Banoo Behboodi: I wanna ask you about this and I loved what you said about incentivizing and recognizing. By the way, PAIR is now in my mind after reading that post that you did, it's a great way to help us remember and it's a great direction, right? Because every aspect of PAIR allows for driving both customer experience but also employee experience, so I love it. But incentivization, you brought the great example of how employees would provide their recommendations and process improvement and they'd get a percentage. What are the best ways or programs to get that kind of feedback from clients? Because it can also go downhill from there, not clients I should say, but from employees. So if you're collecting feedback but not doing anything about it. So what do you find are the critical success factors in setting up a program like that where you get your people's feedback and then implement and incentivize?
Jessica Noble: I would say there are two different ways. One of them I would say is probably the best long-term solution, but then I'll kind of give the one that I would use if I was already in an inflationary market and I just wanna spin something up quickly. So one is you just announce to your company that you have this new program or form they can fill out for ideas that's going to be reviewed. And you can set up some sort of, you can call it a steering committee or a core team that reviews the ideas and then that core team figures out which area of the business should take that idea back and implement it. I've seen clients who have quality departments, who are the ones who review those suggestions. A lot of times it needs to be a cross-functional group though to evaluate whether they're viable, what the cost savings are, and then whether there is an investment required, whether that's an investment of resources or money.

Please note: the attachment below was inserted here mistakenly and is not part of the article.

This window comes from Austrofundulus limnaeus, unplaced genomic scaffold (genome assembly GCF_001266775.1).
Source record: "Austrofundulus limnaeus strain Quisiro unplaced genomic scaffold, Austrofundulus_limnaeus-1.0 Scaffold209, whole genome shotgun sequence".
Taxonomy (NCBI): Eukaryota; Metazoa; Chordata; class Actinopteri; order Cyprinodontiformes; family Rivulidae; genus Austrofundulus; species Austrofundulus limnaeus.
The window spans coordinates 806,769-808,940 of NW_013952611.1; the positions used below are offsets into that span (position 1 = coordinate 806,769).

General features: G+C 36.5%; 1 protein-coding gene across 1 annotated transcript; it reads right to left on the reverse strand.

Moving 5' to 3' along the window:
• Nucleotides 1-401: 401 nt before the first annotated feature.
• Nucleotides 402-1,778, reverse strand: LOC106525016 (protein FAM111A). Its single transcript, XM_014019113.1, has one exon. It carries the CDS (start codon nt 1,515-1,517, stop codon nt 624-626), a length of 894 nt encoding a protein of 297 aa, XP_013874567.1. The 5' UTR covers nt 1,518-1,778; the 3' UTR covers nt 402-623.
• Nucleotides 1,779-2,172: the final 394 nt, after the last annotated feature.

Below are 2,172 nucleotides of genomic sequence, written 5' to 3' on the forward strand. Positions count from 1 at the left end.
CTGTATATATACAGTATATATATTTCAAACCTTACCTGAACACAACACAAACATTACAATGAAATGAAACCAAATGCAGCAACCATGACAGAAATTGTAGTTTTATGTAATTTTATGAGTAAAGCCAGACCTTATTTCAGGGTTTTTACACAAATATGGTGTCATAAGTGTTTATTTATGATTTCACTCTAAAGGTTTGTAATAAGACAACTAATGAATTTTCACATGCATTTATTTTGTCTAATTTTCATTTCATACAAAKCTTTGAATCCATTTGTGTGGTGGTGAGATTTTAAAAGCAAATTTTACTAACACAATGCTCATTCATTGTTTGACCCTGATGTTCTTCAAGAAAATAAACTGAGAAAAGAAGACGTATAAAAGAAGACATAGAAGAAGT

A quick way to do it is to have people either apply or put their name into a hat, to be on kind of a small tiger team or focus group and then pair that with the hot topics that you're seeing in customer feedback. And if you don't have customer feedback, ask your frontline team members what are the top two or three things that drive our customers crazy that are so frustrating. And usually the frontline team members will know without a doubt and they probably would've fixed it if they could have, but it's either systemic, it's process related, or something like that. It might be data related, usually the bane of a lot of people's roles is data. Or one of the biggest pain points for customers is often where you have a transition point, where it's moving from one team to another, one system to another. It's where that integration, whether that's automatic or manual, is just not efficient and effective. Find out what those are and then feed them to your tiger team and say, okay, think tank, come up with some ideas for these and you could rotate. Maybe they stick together for three months and then you do a call for new folks to participate in the think tank coming up with ideas.